They have no problem calling the law enforcement version the Police Interceptor, so why not use a good name? It's not like they advertise the Crown Vic, and if they do, never to anyone under 60 anyways.
  • speedshiftspeedshift Member Posts: 1,598
    I wonder if you have some kind of Cleveland 4V heads. There are four types:

    1970-71 standard 4V quench head 61.3-64.3 cc
    1971 Boss 351 quench 64.6-67.6 cc screw-in rocker studs
    1971 Cobra Jet/1972-74 standard 4 barrel open chamber 73.9-76.9 cc
    1972-74 High Output (HO) open chamber 73.9-76.9 cc screw-in rocker studs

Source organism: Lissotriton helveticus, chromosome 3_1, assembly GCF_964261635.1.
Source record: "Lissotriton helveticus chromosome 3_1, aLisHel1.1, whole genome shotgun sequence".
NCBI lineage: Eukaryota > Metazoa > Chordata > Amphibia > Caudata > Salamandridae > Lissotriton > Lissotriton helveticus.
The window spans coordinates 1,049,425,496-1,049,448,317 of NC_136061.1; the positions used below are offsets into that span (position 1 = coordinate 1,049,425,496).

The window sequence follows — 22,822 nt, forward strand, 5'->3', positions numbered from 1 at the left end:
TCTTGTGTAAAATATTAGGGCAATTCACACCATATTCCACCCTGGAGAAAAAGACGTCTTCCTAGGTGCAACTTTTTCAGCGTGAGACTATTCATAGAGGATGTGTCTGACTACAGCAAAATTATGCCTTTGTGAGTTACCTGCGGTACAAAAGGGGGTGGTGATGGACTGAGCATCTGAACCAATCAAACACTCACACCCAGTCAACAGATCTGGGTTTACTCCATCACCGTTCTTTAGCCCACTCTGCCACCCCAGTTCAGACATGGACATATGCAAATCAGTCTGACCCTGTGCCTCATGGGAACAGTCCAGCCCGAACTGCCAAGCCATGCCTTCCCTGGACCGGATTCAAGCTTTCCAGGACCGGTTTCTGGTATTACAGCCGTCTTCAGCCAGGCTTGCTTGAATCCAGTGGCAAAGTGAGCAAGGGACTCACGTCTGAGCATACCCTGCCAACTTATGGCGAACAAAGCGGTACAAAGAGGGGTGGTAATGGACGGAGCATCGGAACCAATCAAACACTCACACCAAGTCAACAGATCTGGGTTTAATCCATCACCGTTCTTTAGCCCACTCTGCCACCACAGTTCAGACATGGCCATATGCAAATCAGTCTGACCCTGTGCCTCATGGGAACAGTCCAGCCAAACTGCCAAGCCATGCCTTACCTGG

All have the 2.198/1.715" valves.

    The quench chambers are heart-shaped while the open chambers are round.

    I don't have any casting numbers but there must be a web site that has photos of these heads.

    Any of these 4V heads will fit the M raised block but the matching big port intake won't because the block is about one inch taller.
  • modvptnlmodvptnl Member Posts: 1,352
    Is this all from memory???

    302's had 150 HP in '91??? Try 185-225.

    Ford had a 400 that had close to 180 HP also.

    The GM vs Ford 350/351 were never more than a few HP apart and usually the torque #'s would favor the lesser HP motor.

    The only thing in GM's favor was that they still had a few quasi performance cars in their Corvette, Camaro and firebird. The Mustang II was a joke but I've read that just like now they still out sold the cam/birds.